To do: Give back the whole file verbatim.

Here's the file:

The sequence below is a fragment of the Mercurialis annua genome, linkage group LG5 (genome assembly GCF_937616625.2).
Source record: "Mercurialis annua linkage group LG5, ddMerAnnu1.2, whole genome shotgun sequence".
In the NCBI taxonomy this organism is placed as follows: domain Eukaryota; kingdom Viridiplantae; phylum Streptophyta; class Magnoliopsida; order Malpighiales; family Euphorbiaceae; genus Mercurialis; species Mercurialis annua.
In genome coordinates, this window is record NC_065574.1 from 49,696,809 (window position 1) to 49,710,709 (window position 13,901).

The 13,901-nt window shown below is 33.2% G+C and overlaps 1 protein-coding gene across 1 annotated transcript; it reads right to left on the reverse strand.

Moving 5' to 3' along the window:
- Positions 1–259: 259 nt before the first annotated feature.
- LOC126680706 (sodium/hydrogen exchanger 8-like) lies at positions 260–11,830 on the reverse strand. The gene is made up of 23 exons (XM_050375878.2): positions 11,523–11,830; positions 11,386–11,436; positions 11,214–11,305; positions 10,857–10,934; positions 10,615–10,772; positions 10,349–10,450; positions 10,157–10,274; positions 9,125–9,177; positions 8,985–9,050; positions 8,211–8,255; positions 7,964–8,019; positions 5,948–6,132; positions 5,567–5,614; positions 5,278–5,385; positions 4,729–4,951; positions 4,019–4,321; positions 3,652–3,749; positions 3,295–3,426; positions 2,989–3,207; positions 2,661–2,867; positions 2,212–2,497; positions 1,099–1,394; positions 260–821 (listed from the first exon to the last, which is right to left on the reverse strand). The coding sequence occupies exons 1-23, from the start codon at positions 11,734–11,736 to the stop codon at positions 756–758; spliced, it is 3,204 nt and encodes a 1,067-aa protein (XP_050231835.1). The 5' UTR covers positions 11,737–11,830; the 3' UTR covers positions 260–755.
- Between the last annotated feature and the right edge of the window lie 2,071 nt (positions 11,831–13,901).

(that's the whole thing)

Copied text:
The sequence below is a fragment of the Mercurialis annua genome, linkage group LG5 (genome assembly GCF_937616625.2).
Source record: "Mercurialis annua linkage group LG5, ddMerAnnu1.2, whole genome shotgun sequence".
In the NCBI taxonomy this organism is placed as follows: domain Eukaryota; kingdom Viridiplantae; phylum Streptophyta; class Magnoliopsida; order Malpighiales; family Euphorbiaceae; genus Mercurialis; species Mercurialis annua.
In genome coordinates, this window is record NC_065574.1 from 49,696,809 (window position 1) to 49,710,709 (window position 13,901).

The 13,901-nt window shown below is 33.2% G+C and overlaps 1 protein-coding gene across 1 annotated transcript; it reads right to left on the reverse strand.

Moving 5' to 3' along the window:
- Positions 1–259: 259 nt before the first annotated feature.
- LOC126680706 (sodium/hydrogen exchanger 8-like) lies at positions 260–11,830 on the reverse strand. The gene is made up of 23 exons (XM_050375878.2): positions 11,523–11,830; positions 11,386–11,436; positions 11,214–11,305; positions 10,857–10,934; positions 10,615–10,772; positions 10,349–10,450; positions 10,157–10,274; positions 9,125–9,177; positions 8,985–9,050; positions 8,211–8,255; positions 7,964–8,019; positions 5,948–6,132; positions 5,567–5,614; positions 5,278–5,385; positions 4,729–4,951; positions 4,019–4,321; positions 3,652–3,749; positions 3,295–3,426; positions 2,989–3,207; positions 2,661–2,867; positions 2,212–2,497; positions 1,099–1,394; positions 260–821 (listed from the first exon to the last, which is right to left on the reverse strand). The coding sequence occupies exons 1-23, from the start codon at positions 11,734–11,736 to the stop codon at positions 756–758; spliced, it is 3,204 nt and encodes a 1,067-aa protein (XP_050231835.1). The 5' UTR covers positions 11,737–11,830; the 3' UTR covers positions 260–755.
- Between the last annotated feature and the right edge of the window lie 2,071 nt (positions 11,831–13,901).